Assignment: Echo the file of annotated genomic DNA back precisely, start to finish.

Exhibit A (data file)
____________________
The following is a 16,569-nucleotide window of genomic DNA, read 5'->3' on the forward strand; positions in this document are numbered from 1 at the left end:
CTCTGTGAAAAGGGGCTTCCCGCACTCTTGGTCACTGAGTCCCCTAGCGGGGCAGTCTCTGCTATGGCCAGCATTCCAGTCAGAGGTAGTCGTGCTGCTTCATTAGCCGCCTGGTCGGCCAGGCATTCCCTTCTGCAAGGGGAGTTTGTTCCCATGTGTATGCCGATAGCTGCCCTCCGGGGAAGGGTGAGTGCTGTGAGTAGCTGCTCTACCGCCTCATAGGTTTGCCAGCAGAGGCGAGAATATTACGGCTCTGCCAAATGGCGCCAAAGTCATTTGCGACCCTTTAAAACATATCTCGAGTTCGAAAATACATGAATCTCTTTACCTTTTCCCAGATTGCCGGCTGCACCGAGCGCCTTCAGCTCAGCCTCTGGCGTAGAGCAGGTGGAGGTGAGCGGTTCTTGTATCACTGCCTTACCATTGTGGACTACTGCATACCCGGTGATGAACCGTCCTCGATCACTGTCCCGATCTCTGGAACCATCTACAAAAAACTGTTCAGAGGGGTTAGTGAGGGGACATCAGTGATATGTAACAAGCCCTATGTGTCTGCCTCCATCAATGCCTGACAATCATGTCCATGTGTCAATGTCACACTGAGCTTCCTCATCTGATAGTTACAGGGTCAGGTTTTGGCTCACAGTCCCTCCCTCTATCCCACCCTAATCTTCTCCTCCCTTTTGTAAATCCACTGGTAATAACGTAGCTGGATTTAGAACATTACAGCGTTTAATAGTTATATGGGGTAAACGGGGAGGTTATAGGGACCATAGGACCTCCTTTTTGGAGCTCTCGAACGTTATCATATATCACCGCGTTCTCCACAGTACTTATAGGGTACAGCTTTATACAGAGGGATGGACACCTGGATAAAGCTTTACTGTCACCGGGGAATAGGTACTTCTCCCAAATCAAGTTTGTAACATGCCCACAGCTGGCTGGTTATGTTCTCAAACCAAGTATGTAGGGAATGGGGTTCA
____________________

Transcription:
The following is a 16,569-nucleotide window of genomic DNA, read 5'->3' on the forward strand; positions in this document are numbered from 1 at the left end:
CTCTGTGAAAAGGGGCTTCCCGCACTCTTGGTCACTGAGTCCCCTAGCGGGGCAGTCTCTGCTATGGCCAGCATTCCAGTCAGAGGTAGTCGTGCTGCTTCATTAGCCGCCTGGTCGGCCAGGCATTCCCTTCTGCAAGGGGAGTTTGTTCCCATGTGTATGCCGATAGCTGCCCTCCGGGGAAGGGTGAGTGCTGTGAGTAGCTGCTCTACCGCCTCATAGGTTTGCCAGCAGAGGCGAGAATATTACGGCTCTGCCAAATGGCGCCAAAGTCATTTGCGACCCTTTAAAACATATCTCGAGTTCGAAAATACATGAATCTCTTTACCTTTTCCCAGATTGCCGGCTGCACCGAGCGCCTTCAGCTCAGCCTCTGGCGTAGAGCAGGTGGAGGTGAGCGGTTCTTGTATCACTGCCTTACCATTGTGGACTACTGCATACCCGGTGATGAACCGTCCTCGATCACTGTCCCGATCTCTGGAACCATCTACAAAAAACTGTTCAGAGGGGTTAGTGAGGGGACATCAGTGATATGTAACAAGCCCTATGTGTCTGCCTCCATCAATGCCTGACAATCATGTCCATGTGTCAATGTCACACTGAGCTTCCTCATCTGATAGTTACAGGGTCAGGTTTTGGCTCACAGTCCCTCCCTCTATCCCACCCTAATCTTCTCCTCCCTTTTGTAAATCCACTGGTAATAACGTAGCTGGATTTAGAACATTACAGCGTTTAATAGTTATATGGGGTAAACGGGGAGGTTATAGGGACCATAGGACCTCCTTTTTGGAGCTCTCGAACGTTATCATATATCACCGCGTTCTCCACAGTACTTATAGGGTACAGCTTTATACAGAGGGATGGACACCTGGATAAAGCTTTACTGTCACCGGGGAATAGGTACTTCTCCCAAATCAAGTTTGTAACATGCCCACAGCTGGCTGGTTATGTTCTCAAACCAAGTATGTAGGGAATGGGGTTCA